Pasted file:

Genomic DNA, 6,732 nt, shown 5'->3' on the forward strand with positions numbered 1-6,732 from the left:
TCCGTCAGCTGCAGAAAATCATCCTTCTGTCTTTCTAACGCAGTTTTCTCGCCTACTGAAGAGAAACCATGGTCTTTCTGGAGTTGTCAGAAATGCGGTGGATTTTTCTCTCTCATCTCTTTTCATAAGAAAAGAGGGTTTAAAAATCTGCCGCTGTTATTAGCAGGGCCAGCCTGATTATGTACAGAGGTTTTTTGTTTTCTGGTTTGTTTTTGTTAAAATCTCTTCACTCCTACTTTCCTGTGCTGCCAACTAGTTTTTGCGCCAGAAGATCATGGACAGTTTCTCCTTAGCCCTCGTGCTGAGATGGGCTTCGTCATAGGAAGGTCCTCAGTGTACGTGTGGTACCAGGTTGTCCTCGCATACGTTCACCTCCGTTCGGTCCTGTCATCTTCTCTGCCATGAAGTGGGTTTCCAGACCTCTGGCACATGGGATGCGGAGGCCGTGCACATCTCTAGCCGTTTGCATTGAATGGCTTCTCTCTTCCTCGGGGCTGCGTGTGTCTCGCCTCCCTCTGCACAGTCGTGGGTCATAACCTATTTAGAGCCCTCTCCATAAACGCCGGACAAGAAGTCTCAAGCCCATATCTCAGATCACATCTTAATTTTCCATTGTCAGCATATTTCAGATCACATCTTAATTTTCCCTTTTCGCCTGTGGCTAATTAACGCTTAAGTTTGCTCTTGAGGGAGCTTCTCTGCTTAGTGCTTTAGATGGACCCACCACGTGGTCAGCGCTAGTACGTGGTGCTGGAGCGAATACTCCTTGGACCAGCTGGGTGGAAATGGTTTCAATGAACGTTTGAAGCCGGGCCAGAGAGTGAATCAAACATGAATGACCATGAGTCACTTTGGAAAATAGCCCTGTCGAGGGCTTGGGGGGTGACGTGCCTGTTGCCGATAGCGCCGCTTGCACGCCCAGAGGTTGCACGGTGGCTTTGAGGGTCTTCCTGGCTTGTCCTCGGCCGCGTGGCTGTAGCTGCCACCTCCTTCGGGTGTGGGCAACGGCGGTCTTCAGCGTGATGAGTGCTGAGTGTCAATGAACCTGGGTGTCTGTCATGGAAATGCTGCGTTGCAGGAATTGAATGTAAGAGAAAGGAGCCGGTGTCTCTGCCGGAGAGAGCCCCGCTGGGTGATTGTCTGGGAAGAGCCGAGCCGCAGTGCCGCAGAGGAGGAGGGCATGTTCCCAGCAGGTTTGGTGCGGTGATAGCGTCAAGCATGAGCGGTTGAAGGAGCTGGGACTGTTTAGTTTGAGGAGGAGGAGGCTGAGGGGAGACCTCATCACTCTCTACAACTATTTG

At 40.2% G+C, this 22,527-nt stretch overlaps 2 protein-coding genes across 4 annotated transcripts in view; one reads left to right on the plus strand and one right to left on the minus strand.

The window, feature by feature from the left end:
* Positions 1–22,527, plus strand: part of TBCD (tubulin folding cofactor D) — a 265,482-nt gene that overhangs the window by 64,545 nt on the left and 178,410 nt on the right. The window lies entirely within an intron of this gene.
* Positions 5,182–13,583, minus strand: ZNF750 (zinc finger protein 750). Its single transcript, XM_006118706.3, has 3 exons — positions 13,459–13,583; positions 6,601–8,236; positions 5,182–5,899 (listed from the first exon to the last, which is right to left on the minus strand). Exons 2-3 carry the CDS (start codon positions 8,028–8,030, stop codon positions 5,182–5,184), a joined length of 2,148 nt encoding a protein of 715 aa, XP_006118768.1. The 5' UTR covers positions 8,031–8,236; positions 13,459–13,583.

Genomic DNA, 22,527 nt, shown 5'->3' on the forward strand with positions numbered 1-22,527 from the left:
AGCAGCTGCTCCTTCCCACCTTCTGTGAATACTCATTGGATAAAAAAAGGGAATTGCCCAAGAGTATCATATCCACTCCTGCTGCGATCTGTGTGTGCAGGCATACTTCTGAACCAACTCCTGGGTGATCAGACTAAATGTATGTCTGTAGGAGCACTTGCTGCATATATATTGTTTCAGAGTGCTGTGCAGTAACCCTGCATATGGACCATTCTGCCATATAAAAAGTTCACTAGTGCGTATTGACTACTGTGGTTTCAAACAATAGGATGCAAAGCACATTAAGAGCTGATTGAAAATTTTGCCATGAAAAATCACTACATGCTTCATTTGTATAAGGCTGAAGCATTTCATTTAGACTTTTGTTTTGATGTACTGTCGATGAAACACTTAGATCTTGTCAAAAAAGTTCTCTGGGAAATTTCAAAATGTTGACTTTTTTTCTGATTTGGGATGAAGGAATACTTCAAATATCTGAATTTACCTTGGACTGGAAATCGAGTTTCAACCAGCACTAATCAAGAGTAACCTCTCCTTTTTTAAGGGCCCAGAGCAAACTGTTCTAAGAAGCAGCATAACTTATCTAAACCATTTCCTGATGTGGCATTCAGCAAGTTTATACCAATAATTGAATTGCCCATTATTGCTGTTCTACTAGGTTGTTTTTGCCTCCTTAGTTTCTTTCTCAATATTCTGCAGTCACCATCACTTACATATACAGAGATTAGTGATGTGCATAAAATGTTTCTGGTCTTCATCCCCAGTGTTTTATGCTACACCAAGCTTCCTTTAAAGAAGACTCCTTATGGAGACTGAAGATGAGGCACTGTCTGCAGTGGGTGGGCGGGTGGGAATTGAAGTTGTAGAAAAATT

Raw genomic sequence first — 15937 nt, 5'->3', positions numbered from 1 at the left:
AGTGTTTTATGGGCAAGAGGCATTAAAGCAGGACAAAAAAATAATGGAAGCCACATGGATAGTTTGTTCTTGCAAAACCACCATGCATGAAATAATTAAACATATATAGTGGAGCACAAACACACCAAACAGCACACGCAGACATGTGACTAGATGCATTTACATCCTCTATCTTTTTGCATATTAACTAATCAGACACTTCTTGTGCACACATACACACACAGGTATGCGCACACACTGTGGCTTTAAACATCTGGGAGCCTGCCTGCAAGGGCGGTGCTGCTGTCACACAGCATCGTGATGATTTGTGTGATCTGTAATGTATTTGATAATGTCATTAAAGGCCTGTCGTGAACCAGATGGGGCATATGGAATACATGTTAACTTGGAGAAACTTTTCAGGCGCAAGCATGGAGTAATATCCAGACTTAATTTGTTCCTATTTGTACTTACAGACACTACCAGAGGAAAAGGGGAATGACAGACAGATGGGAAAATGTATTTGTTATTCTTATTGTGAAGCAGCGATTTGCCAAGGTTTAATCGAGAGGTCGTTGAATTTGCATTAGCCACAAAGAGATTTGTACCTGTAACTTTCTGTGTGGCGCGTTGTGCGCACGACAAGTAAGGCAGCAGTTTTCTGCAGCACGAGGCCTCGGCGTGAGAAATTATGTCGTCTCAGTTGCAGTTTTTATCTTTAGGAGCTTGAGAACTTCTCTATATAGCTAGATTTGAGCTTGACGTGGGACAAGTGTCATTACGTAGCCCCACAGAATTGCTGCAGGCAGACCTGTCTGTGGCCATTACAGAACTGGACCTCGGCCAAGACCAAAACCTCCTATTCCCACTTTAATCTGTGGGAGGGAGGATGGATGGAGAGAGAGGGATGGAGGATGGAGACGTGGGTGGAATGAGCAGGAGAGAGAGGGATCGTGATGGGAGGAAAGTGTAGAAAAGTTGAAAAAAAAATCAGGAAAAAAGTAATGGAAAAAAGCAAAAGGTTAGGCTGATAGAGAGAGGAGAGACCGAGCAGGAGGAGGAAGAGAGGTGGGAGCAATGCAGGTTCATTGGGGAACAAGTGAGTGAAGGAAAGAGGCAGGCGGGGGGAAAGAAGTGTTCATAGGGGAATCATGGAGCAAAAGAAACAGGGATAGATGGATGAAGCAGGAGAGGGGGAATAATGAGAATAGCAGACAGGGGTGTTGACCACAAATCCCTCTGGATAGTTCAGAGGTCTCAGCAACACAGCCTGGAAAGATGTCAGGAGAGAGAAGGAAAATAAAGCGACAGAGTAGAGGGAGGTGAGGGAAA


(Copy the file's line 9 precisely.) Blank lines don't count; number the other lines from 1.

Raw genomic sequence first — 15937 nt, 5'->3', positions numbered from 1 at the left: